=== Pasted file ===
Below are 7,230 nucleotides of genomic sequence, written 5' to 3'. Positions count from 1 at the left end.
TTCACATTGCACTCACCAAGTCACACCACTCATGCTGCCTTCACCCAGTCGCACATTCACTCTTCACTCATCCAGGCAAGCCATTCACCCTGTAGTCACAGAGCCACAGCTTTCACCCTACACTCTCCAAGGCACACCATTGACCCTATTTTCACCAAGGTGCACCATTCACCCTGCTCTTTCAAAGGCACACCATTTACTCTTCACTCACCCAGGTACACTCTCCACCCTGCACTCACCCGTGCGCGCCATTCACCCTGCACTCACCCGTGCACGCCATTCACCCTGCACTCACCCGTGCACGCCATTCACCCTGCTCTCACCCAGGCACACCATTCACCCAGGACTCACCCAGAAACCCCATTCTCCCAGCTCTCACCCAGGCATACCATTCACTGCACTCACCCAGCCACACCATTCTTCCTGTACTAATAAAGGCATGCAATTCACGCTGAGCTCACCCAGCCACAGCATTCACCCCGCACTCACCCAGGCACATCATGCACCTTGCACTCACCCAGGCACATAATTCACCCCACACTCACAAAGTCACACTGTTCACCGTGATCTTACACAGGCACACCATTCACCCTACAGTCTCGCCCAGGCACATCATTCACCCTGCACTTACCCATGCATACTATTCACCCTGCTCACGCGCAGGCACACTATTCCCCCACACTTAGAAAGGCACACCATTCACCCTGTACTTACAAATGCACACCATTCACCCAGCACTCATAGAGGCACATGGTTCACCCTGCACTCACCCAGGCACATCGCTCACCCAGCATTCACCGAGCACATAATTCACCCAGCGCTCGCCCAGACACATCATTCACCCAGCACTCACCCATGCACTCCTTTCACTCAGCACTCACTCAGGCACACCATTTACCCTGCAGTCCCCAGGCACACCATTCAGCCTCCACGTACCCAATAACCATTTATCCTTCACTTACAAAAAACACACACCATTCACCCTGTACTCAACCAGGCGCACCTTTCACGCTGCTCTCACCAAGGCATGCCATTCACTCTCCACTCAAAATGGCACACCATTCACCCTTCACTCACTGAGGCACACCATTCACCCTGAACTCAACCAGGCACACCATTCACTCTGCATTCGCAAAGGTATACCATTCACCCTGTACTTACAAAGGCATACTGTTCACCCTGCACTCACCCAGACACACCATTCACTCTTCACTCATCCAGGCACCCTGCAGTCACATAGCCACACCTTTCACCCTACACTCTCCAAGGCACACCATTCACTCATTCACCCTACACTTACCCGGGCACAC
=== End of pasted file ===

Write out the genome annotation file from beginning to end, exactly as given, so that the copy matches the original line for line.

Below are 7,230 nucleotides of genomic sequence, written 5' to 3'. Positions count from 1 at the left end.
TTCACATTGCACTCACCAAGTCACACCACTCATGCTGCCTTCACCCAGTCGCACATTCACTCTTCACTCATCCAGGCAAGCCATTCACCCTGTAGTCACAGAGCCACAGCTTTCACCCTACACTCTCCAAGGCACACCATTGACCCTATTTTCACCAAGGTGCACCATTCACCCTGCTCTTTCAAAGGCACACCATTTACTCTTCACTCACCCAGGTACACTCTCCACCCTGCACTCACCCGTGCGCGCCATTCACCCTGCACTCACCCGTGCACGCCATTCACCCTGCACTCACCCGTGCACGCCATTCACCCTGCTCTCACCCAGGCACACCATTCACCCAGGACTCACCCAGAAACCCCATTCTCCCAGCTCTCACCCAGGCATACCATTCACTGCACTCACCCAGCCACACCATTCTTCCTGTACTAATAAAGGCATGCAATTCACGCTGAGCTCACCCAGCCACAGCATTCACCCCGCACTCACCCAGGCACATCATGCACCTTGCACTCACCCAGGCACATAATTCACCCCACACTCACAAAGTCACACTGTTCACCGTGATCTTACACAGGCACACCATTCACCCTACAGTCTCGCCCAGGCACATCATTCACCCTGCACTTACCCATGCATACTATTCACCCTGCTCACGCGCAGGCACACTATTCCCCCACACTTAGAAAGGCACACCATTCACCCTGTACTTACAAATGCACACCATTCACCCAGCACTCATAGAGGCACATGGTTCACCCTGCACTCACCCAGGCACATCGCTCACCCAGCATTCACCGAGCACATAATTCACCCAGCGCTCGCCCAGACACATCATTCACCCAGCACTCACCCATGCACTCCTTTCACTCAGCACTCACTCAGGCACACCATTTACCCTGCAGTCCCCAGGCACACCATTCAGCCTCCACGTACCCAATAACCATTTATCCTTCACTTACAAAAAACACACACCATTCACCCTGTACTCAACCAGGCGCACCTTTCACGCTGCTCTCACCAAGGCATGCCATTCACTCTCCACTCAAAATGGCACACCATTCACCCTTCACTCACTGAGGCACACCATTCACCCTGAACTCAACCAGGCACACCATTCACTCTGCATTCGCAAAGGTATACCATTCACCCTGTACTTACAAAGGCATACTGTTCACCCTGCACTCACCCAGACACACCATTCACTCTTCACTCATCCAGGCACCCTGCAGTCACATAGCCACACCTTTCACCCTACACTCTCCAAGGCACACCATTCACTCATTCACCCTACACTTACCCGGGCACAC